One of the biggest tragedies of Japan’s declining status in the world is the end of its art film boom. Growing out of the Pink-Eiga (softcore art-porn) industry in the 80s, Japan’s art film output reached amazing heights in the 90s and early 2000s, bringing us spectacular new talents such as Shunji Iwai (PicNic, All About Lily Chou Chou), Hirokazu Kore-eda (After Life, Maboroshi) and Takashi Miike (Audition, Ichi the Killer).
But in recent years Japan’s art-film output has slowed substantially. For every bizarro film like Love Exposure, we get 20 maudlin pieces of TV-quality garbage, or a handful of slow, badly made Hollywood-style blockbusters. Japan, as Roger Ebert has said, is one of the 3 countries with a strong artistic filmmaking tradition, and seeing its output slow to a trickle has been nothing short of heartbreaking.
And so it’s with a sense of celebration that I discover a new, fairly off-the-beaten-path film with artistic proclivities, even if it’s from a director I already know. In this case, Isao Yukisada’s “Parade” pretty much delighted me from the get-go.
Taking place largely in a crowded 2-bedroom apartment, its young inhabitants consist of a slacker college student Ryosuke, heavy-drinking illustrator Mirai, an aspiring actress (who’s dating a celebrity) Kotomi, and film distribution salaryman Naoki. They hang out together occasionally, and live as young roommates often do; their lives criss-crossing and co-mingling, without probing too deeply.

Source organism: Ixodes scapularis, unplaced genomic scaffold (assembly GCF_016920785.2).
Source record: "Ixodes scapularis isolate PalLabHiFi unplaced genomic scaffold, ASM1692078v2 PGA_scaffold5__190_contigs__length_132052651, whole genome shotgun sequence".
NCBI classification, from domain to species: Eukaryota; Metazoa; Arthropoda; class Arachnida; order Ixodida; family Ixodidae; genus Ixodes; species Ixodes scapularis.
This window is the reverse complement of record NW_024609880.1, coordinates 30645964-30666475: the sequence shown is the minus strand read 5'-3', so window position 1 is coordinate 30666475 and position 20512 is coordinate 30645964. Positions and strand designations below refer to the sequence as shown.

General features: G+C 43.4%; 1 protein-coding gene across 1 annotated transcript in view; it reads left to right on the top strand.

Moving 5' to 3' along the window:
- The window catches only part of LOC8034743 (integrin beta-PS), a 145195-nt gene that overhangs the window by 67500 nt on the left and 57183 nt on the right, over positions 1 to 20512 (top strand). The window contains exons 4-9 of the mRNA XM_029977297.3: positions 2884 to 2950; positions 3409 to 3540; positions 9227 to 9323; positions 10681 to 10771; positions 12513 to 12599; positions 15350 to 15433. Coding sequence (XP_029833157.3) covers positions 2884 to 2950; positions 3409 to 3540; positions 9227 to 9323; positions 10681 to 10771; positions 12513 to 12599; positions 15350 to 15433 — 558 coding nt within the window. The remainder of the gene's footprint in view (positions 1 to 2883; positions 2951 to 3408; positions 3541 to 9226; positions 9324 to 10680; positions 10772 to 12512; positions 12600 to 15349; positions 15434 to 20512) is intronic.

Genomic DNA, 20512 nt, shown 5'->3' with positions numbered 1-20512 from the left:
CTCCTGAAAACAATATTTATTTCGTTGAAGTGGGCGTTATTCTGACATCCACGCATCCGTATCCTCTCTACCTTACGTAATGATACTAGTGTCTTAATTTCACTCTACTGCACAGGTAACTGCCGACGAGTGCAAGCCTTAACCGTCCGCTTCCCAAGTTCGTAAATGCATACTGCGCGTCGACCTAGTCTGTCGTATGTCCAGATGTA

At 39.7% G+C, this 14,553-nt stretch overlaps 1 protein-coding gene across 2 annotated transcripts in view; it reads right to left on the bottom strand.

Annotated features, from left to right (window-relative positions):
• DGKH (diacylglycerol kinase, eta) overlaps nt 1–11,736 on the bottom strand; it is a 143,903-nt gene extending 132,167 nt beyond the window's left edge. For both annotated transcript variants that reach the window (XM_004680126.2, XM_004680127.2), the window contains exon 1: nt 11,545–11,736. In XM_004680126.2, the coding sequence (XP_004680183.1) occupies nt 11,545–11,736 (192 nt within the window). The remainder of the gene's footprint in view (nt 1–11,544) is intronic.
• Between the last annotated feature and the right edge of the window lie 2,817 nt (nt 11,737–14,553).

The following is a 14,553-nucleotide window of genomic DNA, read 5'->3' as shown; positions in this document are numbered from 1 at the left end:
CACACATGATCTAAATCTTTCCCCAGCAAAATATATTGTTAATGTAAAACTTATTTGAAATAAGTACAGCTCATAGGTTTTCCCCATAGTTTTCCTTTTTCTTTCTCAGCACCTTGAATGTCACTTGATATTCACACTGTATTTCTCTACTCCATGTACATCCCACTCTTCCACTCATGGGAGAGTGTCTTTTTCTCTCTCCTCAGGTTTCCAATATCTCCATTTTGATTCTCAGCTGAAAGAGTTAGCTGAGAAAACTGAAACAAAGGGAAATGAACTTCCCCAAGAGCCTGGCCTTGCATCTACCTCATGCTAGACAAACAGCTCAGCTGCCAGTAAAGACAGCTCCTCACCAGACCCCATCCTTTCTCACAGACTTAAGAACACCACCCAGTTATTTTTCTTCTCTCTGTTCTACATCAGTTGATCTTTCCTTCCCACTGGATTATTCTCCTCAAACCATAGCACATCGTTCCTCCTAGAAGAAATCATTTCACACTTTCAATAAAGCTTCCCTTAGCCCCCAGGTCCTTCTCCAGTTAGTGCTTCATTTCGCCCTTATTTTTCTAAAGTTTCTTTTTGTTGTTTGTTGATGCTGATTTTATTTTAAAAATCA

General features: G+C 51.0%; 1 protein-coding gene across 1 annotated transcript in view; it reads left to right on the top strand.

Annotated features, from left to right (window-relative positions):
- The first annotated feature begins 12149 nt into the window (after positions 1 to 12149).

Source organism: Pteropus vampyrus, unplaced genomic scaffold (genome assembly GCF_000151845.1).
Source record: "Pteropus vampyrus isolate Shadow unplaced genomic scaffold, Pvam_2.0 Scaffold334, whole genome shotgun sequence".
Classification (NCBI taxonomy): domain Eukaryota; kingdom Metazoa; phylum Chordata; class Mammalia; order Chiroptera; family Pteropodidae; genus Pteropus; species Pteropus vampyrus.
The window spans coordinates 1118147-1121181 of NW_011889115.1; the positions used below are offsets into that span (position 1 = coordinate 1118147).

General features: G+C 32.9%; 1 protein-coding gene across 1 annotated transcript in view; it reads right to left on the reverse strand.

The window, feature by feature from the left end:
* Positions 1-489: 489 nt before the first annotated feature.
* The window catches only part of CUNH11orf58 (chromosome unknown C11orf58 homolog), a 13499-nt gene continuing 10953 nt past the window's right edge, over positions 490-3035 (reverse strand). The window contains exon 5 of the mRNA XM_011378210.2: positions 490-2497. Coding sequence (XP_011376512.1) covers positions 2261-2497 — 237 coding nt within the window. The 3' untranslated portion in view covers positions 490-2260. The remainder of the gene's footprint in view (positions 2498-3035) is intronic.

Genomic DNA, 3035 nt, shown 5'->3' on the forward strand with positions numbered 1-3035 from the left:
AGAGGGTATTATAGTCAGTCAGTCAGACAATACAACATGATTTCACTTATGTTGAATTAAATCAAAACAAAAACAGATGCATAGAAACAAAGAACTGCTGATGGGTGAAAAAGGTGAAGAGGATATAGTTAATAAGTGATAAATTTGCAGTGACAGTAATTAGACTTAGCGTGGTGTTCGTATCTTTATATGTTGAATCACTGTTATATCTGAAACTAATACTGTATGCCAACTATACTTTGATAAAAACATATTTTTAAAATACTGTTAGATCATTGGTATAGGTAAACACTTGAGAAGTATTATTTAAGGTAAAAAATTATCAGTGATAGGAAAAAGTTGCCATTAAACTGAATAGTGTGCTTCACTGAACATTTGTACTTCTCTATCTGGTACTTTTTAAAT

Things get stirred up a bit with the arrival of the drifting teenaged prostitute Satoru, who seems to be homeless. Ryosuke and Kotomi are convinced there’s a brothel being run out of a neighboring apartment and conspire like kids to infiltrate the place. (Both of them also have some personal drama going on with the people they’re respectively dating.) Mirai is pretty screwed up and goes on regular drinking binges. Naoki is a fitness nut who needs his wisdom teeth pulled.
On the surface there’s not much going on here, and most of the film settles into a comfortable, amusing slice of their lives. However, the film takes some very strange turns in the second half, exploring each character’s background, their damage, their loneliness, and how while they might never admit it, they need each other. The college-like atmosphere of the apartment might seem like something they’d be outgrowing at their age (Naoki, in particular, is 28) and most of them are considering moving on, but something is keeping them there, and keeping them together.
Most intriguing is the character of Naoki (Tatsuya Fujiwara, in his best role since the original Battle Royale), who often feels the discomfort of being the group’s big brother. He’s also carrying one hell of a secret around with him, and it’s this secret that leads to some of the film’s biggest, most emotional statements. The resulting choices that the characters make, and what it says about where they place their values, is something I’m still rolling around in my head.
Yukisada’s filmography is pretty long, including plenty of TV dramas and films alike — good, and bad. I loved his 2001 film “Go”, but two years later he was making drippy schmaltz like “Crying Out Love in the Centre of the World.” Despite (or even because) of such a young and hot cast, Parade is something of a shock, a true personal artistic statement of the sort Japan barely makes anymore. It’s subtle, it’s real, and it’s kind of amazing. If you have a chance to see it, take it.